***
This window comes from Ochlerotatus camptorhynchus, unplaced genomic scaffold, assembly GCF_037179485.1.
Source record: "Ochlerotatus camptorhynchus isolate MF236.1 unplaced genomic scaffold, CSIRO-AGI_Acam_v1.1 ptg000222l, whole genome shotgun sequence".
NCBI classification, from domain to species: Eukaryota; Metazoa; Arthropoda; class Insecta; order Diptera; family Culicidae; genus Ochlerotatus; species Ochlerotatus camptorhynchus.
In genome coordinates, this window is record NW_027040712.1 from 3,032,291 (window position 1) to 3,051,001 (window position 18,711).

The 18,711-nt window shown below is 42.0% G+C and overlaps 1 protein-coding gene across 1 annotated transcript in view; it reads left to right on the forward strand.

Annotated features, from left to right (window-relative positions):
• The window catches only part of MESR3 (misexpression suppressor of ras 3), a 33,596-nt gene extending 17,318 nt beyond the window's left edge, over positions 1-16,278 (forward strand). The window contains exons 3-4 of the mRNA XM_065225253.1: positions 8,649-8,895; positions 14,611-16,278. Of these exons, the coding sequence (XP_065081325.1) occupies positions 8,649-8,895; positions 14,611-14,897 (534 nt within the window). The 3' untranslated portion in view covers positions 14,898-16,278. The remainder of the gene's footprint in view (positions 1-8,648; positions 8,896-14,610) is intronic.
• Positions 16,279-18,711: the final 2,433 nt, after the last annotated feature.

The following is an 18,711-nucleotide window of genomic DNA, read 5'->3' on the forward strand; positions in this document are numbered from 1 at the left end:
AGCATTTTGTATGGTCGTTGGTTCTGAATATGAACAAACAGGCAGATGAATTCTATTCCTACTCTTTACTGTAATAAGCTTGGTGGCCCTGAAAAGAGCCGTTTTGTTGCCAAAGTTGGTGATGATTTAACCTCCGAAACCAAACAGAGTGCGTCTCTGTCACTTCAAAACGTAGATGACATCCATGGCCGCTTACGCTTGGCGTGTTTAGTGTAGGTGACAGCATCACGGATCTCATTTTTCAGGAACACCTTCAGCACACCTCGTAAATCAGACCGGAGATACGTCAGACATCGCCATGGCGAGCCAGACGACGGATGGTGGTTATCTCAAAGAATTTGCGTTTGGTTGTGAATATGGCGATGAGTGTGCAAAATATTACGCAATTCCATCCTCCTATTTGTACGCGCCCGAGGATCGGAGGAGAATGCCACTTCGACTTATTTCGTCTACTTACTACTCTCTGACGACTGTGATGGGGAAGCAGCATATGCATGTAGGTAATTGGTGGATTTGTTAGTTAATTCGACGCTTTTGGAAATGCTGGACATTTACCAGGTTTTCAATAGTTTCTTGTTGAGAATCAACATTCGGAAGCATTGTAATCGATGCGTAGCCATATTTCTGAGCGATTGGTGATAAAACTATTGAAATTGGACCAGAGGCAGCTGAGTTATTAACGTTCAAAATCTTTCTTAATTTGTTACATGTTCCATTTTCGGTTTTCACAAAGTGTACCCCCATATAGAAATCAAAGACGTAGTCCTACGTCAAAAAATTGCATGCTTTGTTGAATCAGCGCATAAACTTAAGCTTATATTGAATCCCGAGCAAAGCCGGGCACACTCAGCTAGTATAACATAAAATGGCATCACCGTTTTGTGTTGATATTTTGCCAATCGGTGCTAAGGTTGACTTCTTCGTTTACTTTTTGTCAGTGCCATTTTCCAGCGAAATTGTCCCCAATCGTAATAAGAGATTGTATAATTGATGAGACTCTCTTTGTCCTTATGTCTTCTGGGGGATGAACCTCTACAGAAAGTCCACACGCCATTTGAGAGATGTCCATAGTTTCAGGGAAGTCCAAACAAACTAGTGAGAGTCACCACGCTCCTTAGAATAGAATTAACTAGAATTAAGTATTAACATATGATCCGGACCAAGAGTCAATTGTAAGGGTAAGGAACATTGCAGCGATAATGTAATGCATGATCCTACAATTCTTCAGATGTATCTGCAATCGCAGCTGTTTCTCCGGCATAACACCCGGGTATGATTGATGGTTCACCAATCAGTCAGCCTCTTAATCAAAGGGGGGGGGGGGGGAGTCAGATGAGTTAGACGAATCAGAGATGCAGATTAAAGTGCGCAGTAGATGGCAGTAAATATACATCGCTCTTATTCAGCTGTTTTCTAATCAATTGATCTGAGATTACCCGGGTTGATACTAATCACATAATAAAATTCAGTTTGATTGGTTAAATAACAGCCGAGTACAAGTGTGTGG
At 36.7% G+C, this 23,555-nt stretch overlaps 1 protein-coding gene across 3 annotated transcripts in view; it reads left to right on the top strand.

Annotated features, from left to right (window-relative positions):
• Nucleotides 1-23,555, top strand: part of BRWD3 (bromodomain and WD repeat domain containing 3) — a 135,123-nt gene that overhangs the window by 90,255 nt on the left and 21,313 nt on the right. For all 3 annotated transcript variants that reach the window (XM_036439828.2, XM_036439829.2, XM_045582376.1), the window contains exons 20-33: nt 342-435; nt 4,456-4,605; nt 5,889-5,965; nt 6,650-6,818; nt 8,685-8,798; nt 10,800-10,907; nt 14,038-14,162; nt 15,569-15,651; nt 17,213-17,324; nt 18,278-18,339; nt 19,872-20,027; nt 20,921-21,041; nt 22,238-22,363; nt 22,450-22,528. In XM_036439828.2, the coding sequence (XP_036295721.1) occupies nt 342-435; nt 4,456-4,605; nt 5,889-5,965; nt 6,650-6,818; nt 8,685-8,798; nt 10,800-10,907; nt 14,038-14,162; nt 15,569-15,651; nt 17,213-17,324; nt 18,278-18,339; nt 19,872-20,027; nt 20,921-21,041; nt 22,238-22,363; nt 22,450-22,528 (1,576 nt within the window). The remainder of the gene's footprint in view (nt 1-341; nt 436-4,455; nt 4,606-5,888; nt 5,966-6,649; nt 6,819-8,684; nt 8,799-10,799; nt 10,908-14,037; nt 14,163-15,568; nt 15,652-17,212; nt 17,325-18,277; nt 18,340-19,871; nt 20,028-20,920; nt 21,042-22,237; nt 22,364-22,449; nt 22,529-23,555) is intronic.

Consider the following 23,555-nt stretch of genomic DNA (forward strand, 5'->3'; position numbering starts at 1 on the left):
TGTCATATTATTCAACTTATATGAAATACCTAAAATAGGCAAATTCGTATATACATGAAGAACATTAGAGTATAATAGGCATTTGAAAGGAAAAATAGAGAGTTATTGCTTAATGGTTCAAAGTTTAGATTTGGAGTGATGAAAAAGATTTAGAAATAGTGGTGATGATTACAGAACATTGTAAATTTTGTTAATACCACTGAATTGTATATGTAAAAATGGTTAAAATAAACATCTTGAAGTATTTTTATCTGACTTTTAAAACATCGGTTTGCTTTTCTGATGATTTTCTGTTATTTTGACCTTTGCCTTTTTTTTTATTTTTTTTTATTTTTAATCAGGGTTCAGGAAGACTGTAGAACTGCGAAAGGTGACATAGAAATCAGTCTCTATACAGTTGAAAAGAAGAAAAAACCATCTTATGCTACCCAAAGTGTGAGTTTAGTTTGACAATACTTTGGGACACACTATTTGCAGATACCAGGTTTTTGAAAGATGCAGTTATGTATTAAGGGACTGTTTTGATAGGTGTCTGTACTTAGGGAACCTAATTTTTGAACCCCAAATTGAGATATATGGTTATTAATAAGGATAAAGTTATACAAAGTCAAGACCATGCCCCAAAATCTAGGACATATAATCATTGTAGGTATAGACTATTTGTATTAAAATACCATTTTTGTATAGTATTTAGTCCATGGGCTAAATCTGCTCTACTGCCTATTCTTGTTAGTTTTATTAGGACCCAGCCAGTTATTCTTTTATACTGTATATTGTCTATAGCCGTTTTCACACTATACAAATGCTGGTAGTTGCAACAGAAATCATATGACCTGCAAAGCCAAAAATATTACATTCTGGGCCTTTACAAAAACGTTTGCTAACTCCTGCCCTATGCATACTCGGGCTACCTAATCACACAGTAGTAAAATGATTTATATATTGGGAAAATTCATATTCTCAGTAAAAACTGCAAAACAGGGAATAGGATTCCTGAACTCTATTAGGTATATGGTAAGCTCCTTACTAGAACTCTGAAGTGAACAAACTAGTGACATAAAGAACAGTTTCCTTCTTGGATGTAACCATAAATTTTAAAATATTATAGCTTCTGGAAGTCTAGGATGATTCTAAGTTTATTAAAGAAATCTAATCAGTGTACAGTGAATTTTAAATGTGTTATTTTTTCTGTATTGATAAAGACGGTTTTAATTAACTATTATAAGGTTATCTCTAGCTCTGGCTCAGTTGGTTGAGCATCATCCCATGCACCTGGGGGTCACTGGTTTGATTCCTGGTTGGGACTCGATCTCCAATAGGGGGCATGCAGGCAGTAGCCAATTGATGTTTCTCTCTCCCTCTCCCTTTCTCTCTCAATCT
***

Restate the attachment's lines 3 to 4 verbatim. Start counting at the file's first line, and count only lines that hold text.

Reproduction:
NCBI classification, from domain to species: Eukaryota; Metazoa; Arthropoda; class Insecta; order Diptera; family Culicidae; genus Ochlerotatus; species Ochlerotatus camptorhynchus.
In genome coordinates, this window is record NW_027040712.1 from 3,032,291 (window position 1) to 3,051,001 (window position 18,711).